There is a new shiny in the shop. A single-treadle Ashford Joy that came back with me from the Creative Fibre Festival.
I had such an incredible time at Festival - and most notable was the few snatched moments taken to spend at the Ashford stand. Some companies are just that, a company with a corporate face. Ashford is so very far from that. Richard, Elizabeth, Libby and Kate were all present and even now, as I think about it, they filled their space with personality, excitement, passion and, of course, stock to play with. I am officially a massive fangirl of their philosophy, energy and quality of product. It was incredible the effect that one person being wholly joyful in teaching others about products that was absorbing. I went home and dreamed of drum carders and spinning and weaving.
More than simply dream, i've been spinning. This last week has been tough. Recovering from what I term 'Market Hangover', my energy has been low, i've been a bit grumpy and impatient. Knitting wasn't cutting it for relaxation. Five days of markets within ten sapped every last ounce of excitement.
And then, on Thursday, I thought 'I'm going to spend the last 45 minutes that the shop is open to spin.'
After 15 minutes, my mood changed. As I added twist to the fibre, all the metaphorical twist and stress was pulled out. Feeding new yarn on to the bobbin removed the tension metre by metre. The simple rhythm that I created between the treadle and draft induced a meditative state. One that, day to day, I struggle to achieve. I'm not good at relaxing. I need to always be doing, making, producing. Doing nothing makes me anxious. Spinning, somehow, is the perfect antidote.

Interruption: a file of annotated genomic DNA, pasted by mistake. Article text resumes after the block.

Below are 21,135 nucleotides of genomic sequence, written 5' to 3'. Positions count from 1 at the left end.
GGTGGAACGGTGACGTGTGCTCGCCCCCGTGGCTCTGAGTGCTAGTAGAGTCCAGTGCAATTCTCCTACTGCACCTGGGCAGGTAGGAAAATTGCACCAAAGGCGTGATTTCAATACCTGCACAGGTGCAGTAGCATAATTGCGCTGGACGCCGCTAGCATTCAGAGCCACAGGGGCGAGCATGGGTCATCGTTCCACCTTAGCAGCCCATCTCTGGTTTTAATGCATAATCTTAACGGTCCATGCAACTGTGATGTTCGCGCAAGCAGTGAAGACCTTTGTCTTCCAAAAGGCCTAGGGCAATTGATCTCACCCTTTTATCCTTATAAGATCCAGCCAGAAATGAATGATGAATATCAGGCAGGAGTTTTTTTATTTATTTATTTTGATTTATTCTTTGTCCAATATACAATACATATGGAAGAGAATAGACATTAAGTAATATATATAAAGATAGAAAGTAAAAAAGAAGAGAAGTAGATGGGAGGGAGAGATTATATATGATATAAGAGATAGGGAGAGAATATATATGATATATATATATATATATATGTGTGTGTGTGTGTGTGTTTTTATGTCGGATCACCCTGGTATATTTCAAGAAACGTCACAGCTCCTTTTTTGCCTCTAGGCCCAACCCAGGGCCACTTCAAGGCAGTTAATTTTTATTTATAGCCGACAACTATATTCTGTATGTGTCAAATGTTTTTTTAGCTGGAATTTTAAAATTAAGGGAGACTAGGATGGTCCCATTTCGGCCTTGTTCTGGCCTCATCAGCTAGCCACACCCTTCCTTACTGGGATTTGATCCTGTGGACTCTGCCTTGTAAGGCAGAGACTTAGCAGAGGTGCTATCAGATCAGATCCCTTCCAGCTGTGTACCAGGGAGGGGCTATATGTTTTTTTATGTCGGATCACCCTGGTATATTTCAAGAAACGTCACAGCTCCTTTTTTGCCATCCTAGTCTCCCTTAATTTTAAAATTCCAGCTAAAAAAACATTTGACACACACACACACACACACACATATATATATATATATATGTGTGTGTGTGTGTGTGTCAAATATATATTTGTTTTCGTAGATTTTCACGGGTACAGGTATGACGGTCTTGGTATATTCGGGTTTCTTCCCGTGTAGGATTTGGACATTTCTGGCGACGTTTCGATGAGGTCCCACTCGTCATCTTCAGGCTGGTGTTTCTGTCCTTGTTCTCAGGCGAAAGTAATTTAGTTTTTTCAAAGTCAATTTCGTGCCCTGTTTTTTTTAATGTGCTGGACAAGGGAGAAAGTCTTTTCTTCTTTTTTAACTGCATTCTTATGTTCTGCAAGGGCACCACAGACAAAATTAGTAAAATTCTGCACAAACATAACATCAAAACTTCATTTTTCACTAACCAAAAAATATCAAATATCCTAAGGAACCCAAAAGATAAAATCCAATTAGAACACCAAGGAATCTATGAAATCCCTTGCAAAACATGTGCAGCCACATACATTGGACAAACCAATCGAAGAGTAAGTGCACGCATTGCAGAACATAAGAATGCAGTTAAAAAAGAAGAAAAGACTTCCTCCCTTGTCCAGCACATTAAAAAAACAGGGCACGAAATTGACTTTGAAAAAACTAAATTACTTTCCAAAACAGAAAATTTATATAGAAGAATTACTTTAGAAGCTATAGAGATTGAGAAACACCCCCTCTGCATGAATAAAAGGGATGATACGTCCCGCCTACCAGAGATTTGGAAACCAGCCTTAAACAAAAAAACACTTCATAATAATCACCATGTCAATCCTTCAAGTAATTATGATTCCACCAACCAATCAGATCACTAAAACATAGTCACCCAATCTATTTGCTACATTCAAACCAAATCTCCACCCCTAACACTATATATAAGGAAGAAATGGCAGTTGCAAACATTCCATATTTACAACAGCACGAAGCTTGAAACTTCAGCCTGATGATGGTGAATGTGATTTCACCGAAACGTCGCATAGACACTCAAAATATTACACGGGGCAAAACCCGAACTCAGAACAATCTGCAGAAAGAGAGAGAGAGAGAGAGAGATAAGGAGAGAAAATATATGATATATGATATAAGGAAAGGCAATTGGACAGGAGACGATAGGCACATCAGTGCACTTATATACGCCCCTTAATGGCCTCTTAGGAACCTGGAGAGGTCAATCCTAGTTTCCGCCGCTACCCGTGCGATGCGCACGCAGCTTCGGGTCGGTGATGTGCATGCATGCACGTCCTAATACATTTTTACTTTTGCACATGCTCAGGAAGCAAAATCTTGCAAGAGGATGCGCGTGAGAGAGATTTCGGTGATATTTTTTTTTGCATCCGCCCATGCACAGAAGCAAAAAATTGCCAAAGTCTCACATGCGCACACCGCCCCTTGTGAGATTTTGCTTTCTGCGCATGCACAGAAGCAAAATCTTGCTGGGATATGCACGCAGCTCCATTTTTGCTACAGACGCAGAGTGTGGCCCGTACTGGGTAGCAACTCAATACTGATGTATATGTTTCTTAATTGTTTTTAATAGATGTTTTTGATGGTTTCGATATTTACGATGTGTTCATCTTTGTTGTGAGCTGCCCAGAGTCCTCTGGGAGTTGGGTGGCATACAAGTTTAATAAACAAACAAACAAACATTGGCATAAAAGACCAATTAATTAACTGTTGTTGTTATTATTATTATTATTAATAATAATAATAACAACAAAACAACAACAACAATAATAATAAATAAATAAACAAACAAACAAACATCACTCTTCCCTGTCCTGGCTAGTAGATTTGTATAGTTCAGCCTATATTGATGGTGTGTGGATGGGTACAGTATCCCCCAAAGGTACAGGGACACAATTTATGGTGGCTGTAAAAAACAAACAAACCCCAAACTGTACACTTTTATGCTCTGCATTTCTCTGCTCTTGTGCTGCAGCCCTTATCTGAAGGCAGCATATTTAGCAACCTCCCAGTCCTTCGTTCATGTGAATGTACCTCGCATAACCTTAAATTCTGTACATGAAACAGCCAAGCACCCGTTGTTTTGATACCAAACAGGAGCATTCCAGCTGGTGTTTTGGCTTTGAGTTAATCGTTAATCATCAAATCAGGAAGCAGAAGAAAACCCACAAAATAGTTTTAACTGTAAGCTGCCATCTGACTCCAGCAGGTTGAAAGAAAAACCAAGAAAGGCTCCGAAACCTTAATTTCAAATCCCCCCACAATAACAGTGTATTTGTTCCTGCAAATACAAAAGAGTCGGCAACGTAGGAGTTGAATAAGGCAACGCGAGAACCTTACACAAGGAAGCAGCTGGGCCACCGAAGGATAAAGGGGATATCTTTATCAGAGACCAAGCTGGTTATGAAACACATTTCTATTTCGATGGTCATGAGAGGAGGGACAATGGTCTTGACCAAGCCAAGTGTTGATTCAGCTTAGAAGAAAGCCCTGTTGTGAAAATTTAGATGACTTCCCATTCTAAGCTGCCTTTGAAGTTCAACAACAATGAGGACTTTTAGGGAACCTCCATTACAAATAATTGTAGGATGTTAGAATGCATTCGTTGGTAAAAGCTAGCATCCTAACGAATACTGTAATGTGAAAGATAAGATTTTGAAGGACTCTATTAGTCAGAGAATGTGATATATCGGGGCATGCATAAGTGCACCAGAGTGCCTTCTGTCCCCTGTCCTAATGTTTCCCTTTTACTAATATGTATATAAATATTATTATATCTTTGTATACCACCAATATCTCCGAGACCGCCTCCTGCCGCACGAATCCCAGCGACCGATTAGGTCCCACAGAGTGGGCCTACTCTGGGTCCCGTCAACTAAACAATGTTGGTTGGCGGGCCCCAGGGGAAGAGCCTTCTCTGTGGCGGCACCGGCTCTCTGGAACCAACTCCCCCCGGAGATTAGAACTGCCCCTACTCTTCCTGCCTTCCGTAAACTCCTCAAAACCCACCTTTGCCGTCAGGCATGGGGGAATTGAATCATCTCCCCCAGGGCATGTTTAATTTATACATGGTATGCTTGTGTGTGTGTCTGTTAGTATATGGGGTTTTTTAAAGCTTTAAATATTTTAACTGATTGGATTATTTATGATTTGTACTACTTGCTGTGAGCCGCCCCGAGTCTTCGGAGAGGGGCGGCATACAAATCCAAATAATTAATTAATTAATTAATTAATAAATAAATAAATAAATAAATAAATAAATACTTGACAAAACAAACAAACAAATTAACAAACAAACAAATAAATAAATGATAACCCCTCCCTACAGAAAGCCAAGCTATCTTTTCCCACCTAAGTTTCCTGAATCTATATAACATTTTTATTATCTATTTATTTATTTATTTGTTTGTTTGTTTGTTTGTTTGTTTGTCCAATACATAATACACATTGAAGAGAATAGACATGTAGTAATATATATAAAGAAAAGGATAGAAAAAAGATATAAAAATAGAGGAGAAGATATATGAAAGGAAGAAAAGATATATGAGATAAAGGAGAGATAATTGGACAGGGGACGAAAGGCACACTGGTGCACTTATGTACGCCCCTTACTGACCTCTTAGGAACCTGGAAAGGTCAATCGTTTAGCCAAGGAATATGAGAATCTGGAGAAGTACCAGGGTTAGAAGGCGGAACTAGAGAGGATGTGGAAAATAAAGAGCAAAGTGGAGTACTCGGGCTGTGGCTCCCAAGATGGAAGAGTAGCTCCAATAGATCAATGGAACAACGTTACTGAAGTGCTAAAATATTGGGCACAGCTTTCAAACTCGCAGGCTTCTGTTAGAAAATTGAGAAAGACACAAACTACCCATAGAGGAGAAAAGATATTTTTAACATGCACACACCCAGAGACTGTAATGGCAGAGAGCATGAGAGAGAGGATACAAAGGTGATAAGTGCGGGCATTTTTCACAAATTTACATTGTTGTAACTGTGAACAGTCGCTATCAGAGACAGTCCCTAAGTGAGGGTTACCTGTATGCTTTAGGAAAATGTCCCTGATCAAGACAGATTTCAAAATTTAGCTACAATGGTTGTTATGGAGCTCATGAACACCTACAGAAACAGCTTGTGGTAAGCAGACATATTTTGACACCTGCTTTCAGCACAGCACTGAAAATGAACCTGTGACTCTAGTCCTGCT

Don't take this to mean that i'm any good as a spinner. I have very little technical knowledge. How do new spinners learn more? There is always YouTube, of course. But it's not the same as seeing a technique demonstrated in person, and sharing problems with other spinners in order to learn together.
Which is why we are taking a new approach to Spinning Sunday. Last year we were a bit slack at organising it, and found that once a month wasn't quite regular enough for people to remember to come along.
So, what is the plan? We are going to have Spinning Sunday twice a month. First hooray! One of those two sessions will be a paid, technical wheel spinning session run by the fantastic Sue Schreuder. Sue is a semi-new spinner, but over the past 18 months has excelled and gained a crazy huge amount of know-how. These sessions will have limited numbers and cost a tiny wee $10 a pop. More info will follow soon.
If you are interested in learning to spin, I can highly recommend signing up for Frances' Drop Spindling For Beginners class at Handmade over Queen's Birthday weekend.